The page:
Roy E. Peirce

1 January 2013

After the very cold winter of 2010/11 (one of the coldest on record in this part of the world) what a change the winter of 2011/12 brought recording one of the warmest winters on record. It does appear as if all our weather and climate had changed to one of extremes.  The very mild winter caught everybody out – daffodils in January, mowing the grass in February and the very earliest duckfly I have ever seen (10-11 March 2012). Despite what appeared to be a good quantity of duckfly, the trout were very obviously unresponsive with little or no surface activity.  Normally, the duckfly hatches are a good indicator of what the stocks of trout are like in the lough.  This year I was quite worried that fish numbers were well down.  Duckfly fishing as a consequence was slow and difficult – even deeply fished buzzers brought little response.  However, I need not have worried as, come early April, almost immediately after the last duckfly, the first olives appeared ( a full two weeks ahead of normal).  Fish responded quickly and the bay in front of Grasshopper Cottage appeared to be chock-a-block full of fish feeding eagerly on what must be considered a fairly ordinary hatch of olives.

Dapping Lough Corrib 20 April 2012

Dapping Lough Corrib 20 April 2012

Mayfly appeared a full two to three weeks earlier than normally expected. The few anglers about could not believe their luck as the lough was virtually empty of boats.  Nobody believed our stores of excellent mayfly fishing as early as April 15 and a few of us thought that, being so good so early, it could not possibly keep going for very long. It is fair to say that the best mayfly fishing was experienced during the last two weeks of April, long before the fishermen traditionally arrive for the Mayfly season.

At the end of April, the year seemed to go in to limbo – the weather got colder, plants and shrubs stopped growing and fishing became sluggish. Despite the drop in temperature mayfly continued to hatch. Their survival rates must have been very low, due to the cold, as very few spent gnat were seen at this time. The cold seemed to slow down the mayfly season with hatches of fly becoming patchy and localised.  It also had the effect of prolonging the season through May and June and on into July.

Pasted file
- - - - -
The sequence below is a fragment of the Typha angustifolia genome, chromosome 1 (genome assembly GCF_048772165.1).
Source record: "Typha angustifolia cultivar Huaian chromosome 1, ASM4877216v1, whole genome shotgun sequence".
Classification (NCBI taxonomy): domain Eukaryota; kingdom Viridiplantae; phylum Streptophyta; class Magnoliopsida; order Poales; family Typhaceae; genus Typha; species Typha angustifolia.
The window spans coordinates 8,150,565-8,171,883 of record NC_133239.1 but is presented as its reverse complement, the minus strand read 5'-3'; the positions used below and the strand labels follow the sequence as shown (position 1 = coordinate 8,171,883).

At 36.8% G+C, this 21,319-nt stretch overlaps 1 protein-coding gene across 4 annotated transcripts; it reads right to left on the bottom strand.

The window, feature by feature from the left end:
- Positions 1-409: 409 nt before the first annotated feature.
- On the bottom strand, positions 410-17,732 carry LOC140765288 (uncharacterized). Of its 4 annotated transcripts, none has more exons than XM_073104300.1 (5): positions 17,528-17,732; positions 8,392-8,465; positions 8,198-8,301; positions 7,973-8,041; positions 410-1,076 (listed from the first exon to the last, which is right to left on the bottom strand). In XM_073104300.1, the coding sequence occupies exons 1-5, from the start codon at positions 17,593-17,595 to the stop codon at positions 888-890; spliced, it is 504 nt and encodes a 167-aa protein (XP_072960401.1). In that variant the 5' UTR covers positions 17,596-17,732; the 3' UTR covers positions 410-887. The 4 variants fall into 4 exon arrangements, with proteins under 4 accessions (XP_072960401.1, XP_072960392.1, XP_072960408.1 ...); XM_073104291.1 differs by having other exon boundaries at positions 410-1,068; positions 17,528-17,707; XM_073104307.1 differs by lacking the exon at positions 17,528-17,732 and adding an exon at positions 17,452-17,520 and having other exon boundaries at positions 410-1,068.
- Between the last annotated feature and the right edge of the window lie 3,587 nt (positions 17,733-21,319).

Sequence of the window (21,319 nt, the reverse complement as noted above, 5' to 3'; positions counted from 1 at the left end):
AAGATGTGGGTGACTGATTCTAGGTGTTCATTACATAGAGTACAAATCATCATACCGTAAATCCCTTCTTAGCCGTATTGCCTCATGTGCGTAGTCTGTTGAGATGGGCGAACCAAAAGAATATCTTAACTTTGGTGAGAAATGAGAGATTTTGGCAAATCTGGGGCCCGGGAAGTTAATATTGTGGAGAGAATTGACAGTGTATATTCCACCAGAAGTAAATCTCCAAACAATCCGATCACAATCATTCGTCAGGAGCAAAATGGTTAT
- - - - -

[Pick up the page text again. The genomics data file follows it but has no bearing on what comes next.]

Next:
Another feature of 2012 was that the water appeared exceptionally clear. Wet fly and dry fly anglers struggled whilst the dappers, when conditions allowed, fared much better.  In the north-west section of Lough Corrib, where Grasshopper Cottage is located, those anglers who were fishing buzzers found fishing hard going whilst the story at the southern end of the lough, towards Galway, was very different with some spectacular buzzer fishing.

The season continued in fits and starts in our region although the lower part of the lough fished much better.  Lough Mask fared much the same as we did except those anglers who fishing daphnia in the deep did quite well whilst anglers fishing the shallow water found it much harder to catch fish.  Lough Carra, my favourite back-up to Lough Corrib, appeared to me to be lacking in fly life compared to other years. However, in my view, fish caught were larger than normal but I couldn’t say that catching them was easy.  Night-time sedge fishing on Carra provided some excellent sport.

CeriJones Trout 23lbs12oz (10.77kg) 27May2012

CeriJones Trout 23lbs12oz (10.77kg) 27May2012

The highlight of this trout fishing year, for me, has to be Ceri Jones’s magnificent ferox trout of 23lbs. 12oz. (10.77kg ) caught on deadbait on Sunday 27 May whilst trolling near Inchagoill Island – a just reward for the exceptional number of hours successful ferox fishing demands.

In general, the run of salmon/grilse was poor resulting in relatively poor catches throughout the region.

So what shall 2013 bring? So far it has been an exceptionally mild winter to date, 1 January 2013, but – a word of caution – it could all change yet.  Lets keep our fingers crossed for a more  ‘ natural’ year – if such a thing exists anymore!

Wishing you all the best and ‘tight lines’ for 2013.

Roy E. Peirce

Grasshopper Cottage